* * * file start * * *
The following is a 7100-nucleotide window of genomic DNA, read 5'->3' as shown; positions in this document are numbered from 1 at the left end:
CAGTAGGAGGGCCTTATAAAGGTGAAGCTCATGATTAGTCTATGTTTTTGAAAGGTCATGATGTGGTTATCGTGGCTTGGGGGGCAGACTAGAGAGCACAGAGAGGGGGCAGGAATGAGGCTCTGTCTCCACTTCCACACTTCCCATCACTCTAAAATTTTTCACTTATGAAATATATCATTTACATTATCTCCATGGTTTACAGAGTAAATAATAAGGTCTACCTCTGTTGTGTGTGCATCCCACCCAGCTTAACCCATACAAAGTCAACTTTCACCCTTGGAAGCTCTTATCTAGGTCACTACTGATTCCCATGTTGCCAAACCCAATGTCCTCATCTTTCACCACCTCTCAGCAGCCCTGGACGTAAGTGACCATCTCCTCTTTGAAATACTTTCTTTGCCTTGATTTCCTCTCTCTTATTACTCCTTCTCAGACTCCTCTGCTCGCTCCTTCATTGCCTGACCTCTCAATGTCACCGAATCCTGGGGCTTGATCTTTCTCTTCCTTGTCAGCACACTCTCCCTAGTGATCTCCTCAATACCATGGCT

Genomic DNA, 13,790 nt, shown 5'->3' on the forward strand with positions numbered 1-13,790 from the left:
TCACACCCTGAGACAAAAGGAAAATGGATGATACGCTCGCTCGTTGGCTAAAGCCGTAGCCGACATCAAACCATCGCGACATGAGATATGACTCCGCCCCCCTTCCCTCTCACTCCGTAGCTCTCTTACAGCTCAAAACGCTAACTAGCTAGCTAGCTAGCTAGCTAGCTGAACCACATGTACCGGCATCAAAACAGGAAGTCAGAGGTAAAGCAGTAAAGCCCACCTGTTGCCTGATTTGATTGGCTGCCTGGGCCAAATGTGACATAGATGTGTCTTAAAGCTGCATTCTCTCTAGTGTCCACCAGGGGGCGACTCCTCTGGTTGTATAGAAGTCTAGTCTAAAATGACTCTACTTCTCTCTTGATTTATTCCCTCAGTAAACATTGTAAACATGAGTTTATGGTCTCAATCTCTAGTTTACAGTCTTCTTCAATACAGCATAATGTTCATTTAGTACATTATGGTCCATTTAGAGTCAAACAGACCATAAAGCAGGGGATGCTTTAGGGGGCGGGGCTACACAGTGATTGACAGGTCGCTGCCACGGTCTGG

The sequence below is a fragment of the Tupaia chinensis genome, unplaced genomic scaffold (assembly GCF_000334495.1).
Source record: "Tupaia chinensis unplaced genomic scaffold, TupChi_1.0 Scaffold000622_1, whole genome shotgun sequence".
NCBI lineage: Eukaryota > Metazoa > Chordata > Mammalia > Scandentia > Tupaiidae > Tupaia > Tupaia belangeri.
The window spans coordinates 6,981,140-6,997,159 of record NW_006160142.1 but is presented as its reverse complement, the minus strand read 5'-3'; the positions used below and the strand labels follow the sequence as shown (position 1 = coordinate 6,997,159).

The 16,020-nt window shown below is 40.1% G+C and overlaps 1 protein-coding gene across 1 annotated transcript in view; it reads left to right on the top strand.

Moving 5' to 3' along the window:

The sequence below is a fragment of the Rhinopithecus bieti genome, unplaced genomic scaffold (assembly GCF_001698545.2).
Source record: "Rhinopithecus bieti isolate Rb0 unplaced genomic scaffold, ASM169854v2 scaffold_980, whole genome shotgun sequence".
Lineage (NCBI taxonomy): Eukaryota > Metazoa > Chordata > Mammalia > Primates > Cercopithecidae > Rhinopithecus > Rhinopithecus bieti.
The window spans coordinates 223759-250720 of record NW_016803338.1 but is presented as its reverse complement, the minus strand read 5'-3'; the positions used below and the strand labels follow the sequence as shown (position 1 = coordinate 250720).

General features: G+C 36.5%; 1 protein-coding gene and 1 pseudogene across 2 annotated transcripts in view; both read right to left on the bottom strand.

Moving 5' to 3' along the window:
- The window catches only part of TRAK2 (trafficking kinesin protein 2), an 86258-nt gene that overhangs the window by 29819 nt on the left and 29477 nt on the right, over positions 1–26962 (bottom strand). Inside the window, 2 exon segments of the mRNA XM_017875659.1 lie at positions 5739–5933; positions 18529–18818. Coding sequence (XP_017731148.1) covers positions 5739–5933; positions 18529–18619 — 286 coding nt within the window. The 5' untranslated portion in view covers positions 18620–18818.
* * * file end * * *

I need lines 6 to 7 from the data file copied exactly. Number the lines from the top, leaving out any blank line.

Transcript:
Source record: "Tupaia chinensis unplaced genomic scaffold, TupChi_1.0 Scaffold000622_1, whole genome shotgun sequence".
NCBI lineage: Eukaryota > Metazoa > Chordata > Mammalia > Scandentia > Tupaiidae > Tupaia > Tupaia belangeri.